The plaintiffs, Rasheed Olabayo and Oluwasegun Idowu had informed the court of the possibility of an out-of-court settlement of the case at the last sitting of the court but an agreement on this could not be reached as the court continued with the hearing of the case.
The counsel for the plaintiffs, Mr. Olufemi Ayandokun, had in his response to the notice of preliminary objection filed by the defendants told the court that his clients had filed a nine-paragraph affidavit dated August 3, 2018, and attached two exhibits marked G.E 1 and G.E 2.
Ayandokun said, ” We stated in our affidavit that the documents he presented to the INEC and the court are forged documents. In exhibit 2 marked G.E 2 that is the purported school testimonial of Ede Muslim Grammar School, we want your lordship to take notice of the date on the testimonial, July 20, 1988. We also want the court to take note that Osun State was created in 1991.
“The testimonial was issued on 20th July 1988 and it had on it Ede Muslim Grammar School, Osun State. We urge the court to take note that Osun State was not in existence as at the time the purported testimonial was issued.
“The testimonial stated that the first defendant completed the SSCE when that examination had not started in 1981. The 6-3-3-4 was yet to be adopted as at 1981. There was no SSCE as at 1981 when he purportedly sat for the examination. The document is a lie.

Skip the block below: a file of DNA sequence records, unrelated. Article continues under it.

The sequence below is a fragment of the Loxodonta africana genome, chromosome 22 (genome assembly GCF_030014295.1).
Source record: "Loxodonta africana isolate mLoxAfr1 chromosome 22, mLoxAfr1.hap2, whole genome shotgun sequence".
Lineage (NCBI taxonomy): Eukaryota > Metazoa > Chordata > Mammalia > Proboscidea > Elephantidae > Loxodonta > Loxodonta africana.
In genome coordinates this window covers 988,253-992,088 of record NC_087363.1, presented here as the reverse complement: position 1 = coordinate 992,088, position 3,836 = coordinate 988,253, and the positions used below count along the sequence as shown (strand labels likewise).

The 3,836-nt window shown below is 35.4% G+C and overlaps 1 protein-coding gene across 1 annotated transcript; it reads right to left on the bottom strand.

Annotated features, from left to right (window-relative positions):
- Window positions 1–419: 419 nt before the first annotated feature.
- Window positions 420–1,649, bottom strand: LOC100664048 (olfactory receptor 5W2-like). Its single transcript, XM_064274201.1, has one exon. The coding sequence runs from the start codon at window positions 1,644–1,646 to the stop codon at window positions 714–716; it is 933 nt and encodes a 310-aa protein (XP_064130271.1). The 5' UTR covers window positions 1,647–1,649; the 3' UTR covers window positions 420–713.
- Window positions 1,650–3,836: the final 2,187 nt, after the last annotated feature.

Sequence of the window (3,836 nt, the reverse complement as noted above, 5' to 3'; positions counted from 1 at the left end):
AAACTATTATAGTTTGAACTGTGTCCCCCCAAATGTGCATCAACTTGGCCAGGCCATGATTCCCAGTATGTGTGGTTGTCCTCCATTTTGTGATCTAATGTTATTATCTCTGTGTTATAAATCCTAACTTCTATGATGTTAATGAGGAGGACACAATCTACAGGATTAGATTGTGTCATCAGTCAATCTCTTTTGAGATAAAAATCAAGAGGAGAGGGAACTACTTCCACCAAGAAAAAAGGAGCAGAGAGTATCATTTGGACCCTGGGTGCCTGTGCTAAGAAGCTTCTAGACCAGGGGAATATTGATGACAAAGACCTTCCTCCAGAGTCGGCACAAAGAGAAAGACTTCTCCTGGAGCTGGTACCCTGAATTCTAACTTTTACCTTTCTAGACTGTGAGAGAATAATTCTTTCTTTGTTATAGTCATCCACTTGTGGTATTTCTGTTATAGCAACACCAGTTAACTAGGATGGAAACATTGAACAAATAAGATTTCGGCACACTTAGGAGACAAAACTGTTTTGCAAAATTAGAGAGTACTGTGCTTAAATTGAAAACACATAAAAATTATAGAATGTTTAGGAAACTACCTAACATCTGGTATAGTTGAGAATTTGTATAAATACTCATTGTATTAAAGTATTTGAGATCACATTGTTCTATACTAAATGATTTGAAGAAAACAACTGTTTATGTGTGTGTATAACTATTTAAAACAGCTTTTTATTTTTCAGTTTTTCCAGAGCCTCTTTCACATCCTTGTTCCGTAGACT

“Another testimonial and statement of the result were issued by another school, Ede Muslim High School to the same person dated 24 July 2018. That was after he had been screened by the party.”
The plaintiffs’ counsel argued further that his clients had locus to institute the case because Section 31( 5) of the Electoral Act empowered them to question candidacy of the first defendant.
He urged the court to dismiss the notice of preliminary objection as grossly lacking in merit and urged the court to uphold his submission.
Earlier, the counsel for Adeleke; the PDP as well as Prince Uche Secondus, who is the National Chairman of the PDP, Mr. Edmond Biri-Omoni, had prayed the court to dismiss the originating summons and interlocutory injunction.
He told the court that the plaintiffs admitted in their affidavit that the first defendant ( Adeleke) was educated up to secondary school level which was the provision of Section 177 (d).
Biri-Omoni argued further that his client did not need to have distinctions in all the subjects he sat for while stating that the testimonial was an evidence that he had a secondary school education.
He said the secondary school which his client attended had not come out to disclaim the testimonial and the statement of result which he presented to the INEC while urging the court to discountenance the argument of the plaintiffs.